Another fluke of interest is Paragonimus westermani, which can result from eating uncooked crabs or lobsters. It is referred to as a pulmonary fluke because it parasitizes the lungs. The eggs are coughed up and swallowed and excreted. If this occurs in cool, clear water, the eggs will hatch and the miracidium will enter a snail. The second intermediate host is a crustacean, i.e., the crab or lobster, and consumption of the infected crustacean by man completes the cycle.
The class “Cestoda” is commonly called the tapeworms. The body (stro-bilia) of a tapeworm can be very long, composed of a large number of attached segments called proglottids, and ends in a small head region called the scolex. The rostrum of the scolex is equipped with attachment structures such as hooks for anchoring themselves onto the gut or intestinal walls. Each of the proglottids contains male and female reproductive organs capable of self-fertilization. Thousands of eggs can be produced in a day.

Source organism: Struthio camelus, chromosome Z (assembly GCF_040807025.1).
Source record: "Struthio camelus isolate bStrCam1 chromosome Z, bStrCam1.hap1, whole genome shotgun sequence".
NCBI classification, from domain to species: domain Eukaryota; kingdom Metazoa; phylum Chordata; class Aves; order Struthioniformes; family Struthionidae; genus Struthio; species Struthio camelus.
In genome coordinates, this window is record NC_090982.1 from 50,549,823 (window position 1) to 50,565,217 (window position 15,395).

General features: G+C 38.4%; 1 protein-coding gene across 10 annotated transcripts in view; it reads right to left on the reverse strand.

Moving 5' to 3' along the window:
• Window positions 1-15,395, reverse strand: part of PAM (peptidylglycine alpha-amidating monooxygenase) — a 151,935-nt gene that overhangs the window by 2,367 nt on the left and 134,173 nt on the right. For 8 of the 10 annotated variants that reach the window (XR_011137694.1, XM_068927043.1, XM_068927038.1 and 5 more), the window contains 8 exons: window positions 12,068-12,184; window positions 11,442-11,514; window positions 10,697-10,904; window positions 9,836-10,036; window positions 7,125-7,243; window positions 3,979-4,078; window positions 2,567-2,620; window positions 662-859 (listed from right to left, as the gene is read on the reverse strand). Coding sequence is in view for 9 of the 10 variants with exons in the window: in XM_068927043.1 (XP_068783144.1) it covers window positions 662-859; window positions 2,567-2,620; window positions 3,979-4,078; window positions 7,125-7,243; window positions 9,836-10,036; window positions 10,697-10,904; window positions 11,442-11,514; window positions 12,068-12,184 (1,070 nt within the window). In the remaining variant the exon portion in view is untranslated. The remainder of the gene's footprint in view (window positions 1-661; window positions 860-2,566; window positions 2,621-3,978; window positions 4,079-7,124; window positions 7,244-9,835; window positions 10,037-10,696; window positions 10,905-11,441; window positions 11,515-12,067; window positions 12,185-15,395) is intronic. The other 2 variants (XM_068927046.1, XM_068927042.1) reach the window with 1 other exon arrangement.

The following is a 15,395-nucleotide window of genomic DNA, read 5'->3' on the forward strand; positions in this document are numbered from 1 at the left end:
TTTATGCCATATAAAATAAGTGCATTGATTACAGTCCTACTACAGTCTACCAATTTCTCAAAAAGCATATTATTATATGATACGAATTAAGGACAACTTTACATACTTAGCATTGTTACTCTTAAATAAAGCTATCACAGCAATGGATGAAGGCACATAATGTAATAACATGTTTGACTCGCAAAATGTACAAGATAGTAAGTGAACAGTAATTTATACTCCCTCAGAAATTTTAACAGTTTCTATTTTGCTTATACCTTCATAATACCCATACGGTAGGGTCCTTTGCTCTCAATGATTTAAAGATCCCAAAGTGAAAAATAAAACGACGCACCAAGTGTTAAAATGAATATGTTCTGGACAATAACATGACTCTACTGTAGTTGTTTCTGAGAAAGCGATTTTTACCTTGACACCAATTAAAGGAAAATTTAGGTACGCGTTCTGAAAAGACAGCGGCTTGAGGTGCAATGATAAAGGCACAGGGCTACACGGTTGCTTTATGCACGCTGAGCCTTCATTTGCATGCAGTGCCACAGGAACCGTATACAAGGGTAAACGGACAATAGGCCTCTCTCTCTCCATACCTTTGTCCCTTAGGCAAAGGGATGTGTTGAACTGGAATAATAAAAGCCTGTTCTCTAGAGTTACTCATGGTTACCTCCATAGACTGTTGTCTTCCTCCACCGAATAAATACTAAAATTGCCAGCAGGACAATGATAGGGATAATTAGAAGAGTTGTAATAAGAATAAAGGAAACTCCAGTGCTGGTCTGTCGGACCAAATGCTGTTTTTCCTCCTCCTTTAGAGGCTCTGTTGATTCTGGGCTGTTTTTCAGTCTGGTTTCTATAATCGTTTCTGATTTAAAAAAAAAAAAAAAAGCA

Untreated waste or direct contamination by an infected human is probably the most common means of contamination. The eggs or the free-swimming ciliated larval stage, called the coracidium, may be eaten by a copepod. Inside the copepod, the parasite further develops in the body cavity.
If the copepod is eaten by a fish, the parasite will eventually migrate to the fish’s muscle tissue. If man then eats the fish raw or improperly cooked, it will result in the parasite attaching to the walls of the intestine. The eggs can then be passed in the waste and the cycle is completed.